CROI 2019—Prenatal exposure to InSTI not tied to neural tube defects


  • Jim Kling
  • Conference Reports
Access to the full content of this site is available only to registered healthcare professionals. Access to the full content of this site is available only to registered healthcare professionals.

Takeaway

  • Researchers found no association between prenatal exposure to integrase inhibitors (InSTIs) and risk for neural tube defects.

Why this matters

  • A previous study raised concerns that dolutegravir could be associated with neural tube defects.

Study design

  • Retrospective analysis of data from the French Perinatal Cohort (309 infants).
  • 3 groups: G1, ongoing exposure at conception; G2, exposure initiated during pregnancy, first-line therapy; and G3, exposure initiated during pregnancy, second-line therapy.
  • Women who received InSTIs but not a protease inhibitor or non-nucleoside reverse-transcriptase inhibitor were matched with women who received darunavir and the same other drugs.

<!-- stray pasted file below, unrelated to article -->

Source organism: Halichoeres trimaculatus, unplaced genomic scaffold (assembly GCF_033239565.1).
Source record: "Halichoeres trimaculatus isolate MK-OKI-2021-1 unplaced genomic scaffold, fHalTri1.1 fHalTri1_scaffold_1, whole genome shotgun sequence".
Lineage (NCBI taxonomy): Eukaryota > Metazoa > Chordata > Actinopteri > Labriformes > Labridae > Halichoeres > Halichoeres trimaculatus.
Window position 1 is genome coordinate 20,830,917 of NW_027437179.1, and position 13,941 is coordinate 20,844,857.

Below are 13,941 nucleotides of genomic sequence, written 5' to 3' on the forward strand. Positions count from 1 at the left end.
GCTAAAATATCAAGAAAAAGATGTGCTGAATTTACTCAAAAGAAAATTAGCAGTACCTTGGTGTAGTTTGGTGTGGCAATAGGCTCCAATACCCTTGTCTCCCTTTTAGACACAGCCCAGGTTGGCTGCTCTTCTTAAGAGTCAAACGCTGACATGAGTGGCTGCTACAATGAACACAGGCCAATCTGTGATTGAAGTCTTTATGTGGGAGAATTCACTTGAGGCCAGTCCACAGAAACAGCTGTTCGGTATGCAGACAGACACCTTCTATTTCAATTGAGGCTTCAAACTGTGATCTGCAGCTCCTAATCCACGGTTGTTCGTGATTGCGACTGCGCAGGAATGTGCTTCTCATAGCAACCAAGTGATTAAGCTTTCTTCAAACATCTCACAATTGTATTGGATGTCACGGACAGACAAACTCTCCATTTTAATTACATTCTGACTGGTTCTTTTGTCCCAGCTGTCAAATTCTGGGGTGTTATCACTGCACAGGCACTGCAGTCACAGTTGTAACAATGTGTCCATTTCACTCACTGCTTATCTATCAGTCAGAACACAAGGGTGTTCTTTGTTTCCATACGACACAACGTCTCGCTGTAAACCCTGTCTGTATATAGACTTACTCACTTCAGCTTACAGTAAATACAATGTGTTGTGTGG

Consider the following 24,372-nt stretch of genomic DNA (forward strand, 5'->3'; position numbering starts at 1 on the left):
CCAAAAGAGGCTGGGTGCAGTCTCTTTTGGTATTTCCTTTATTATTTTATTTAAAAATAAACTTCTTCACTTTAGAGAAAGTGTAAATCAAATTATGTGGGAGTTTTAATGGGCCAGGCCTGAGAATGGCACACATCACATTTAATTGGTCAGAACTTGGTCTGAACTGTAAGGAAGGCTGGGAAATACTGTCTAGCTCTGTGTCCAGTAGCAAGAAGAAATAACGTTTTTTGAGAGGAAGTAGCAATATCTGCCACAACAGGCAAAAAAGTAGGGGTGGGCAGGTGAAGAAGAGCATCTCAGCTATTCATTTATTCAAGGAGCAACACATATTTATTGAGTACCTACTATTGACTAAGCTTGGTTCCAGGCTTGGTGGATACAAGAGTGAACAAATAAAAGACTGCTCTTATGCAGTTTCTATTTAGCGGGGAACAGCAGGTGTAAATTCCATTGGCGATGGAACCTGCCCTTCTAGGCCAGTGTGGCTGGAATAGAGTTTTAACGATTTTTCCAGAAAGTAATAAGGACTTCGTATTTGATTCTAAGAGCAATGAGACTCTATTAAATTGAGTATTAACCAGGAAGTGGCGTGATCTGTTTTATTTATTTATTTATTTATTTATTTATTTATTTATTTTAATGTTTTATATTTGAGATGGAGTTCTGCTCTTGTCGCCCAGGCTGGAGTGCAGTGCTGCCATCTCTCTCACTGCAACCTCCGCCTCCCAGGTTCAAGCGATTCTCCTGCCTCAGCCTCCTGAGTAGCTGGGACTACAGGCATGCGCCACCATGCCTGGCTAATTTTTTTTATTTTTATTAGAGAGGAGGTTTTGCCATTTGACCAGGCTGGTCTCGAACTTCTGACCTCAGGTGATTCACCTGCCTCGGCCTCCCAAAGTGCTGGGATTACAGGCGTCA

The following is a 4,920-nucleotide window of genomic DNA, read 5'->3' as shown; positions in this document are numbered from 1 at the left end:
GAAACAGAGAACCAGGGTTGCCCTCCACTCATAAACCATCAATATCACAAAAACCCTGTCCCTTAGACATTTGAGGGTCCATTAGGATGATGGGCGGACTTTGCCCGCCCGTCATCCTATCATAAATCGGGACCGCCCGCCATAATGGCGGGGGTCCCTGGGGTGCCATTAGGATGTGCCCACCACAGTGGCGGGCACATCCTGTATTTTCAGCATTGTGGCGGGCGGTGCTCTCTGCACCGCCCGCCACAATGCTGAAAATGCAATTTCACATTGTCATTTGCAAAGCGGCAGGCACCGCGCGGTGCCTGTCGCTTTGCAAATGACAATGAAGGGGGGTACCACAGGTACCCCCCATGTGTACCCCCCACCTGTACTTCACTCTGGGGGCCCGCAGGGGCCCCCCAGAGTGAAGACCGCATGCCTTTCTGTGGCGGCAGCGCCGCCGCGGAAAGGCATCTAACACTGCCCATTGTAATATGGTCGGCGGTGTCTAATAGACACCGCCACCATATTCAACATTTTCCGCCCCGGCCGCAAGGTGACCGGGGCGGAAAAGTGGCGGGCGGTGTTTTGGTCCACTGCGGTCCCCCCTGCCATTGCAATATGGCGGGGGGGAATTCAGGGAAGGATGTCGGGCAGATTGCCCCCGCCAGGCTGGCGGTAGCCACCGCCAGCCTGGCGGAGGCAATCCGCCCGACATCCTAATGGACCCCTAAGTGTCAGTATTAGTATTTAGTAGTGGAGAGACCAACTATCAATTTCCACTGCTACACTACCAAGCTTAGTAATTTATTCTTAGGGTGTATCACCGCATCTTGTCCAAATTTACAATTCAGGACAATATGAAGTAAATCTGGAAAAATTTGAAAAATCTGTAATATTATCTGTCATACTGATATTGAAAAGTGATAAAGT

• Funding: French National Agency for Research on AIDS.

Key results

  • Exposures: raltegravir, 224; dolutegravir, 41; elvitegravir, 44.
  • No significant difference in birth defects by exposure period: G1, 5.5%; G2, 2.7%; G3, 3.0% (P=.18).
  • No neural tube defects occurred in G1 children. Two birth defects occurred in children exposed to dolutegravir (Down syndrome, persistent ductus arteriosus).
  • No significant differences between exposed infants and matched control patients with respect to frequency (6.3% vs 3.7%; P=.26) or type of birth defects.
  • Stillbirth and preterm birth frequencies were similar between infants exposed at conception and matched control patients.
  • No difference in birth defect rates between G2 or G3 and matched control patients.

Limitations

  • Raltegravir was the most commonly used InSTI.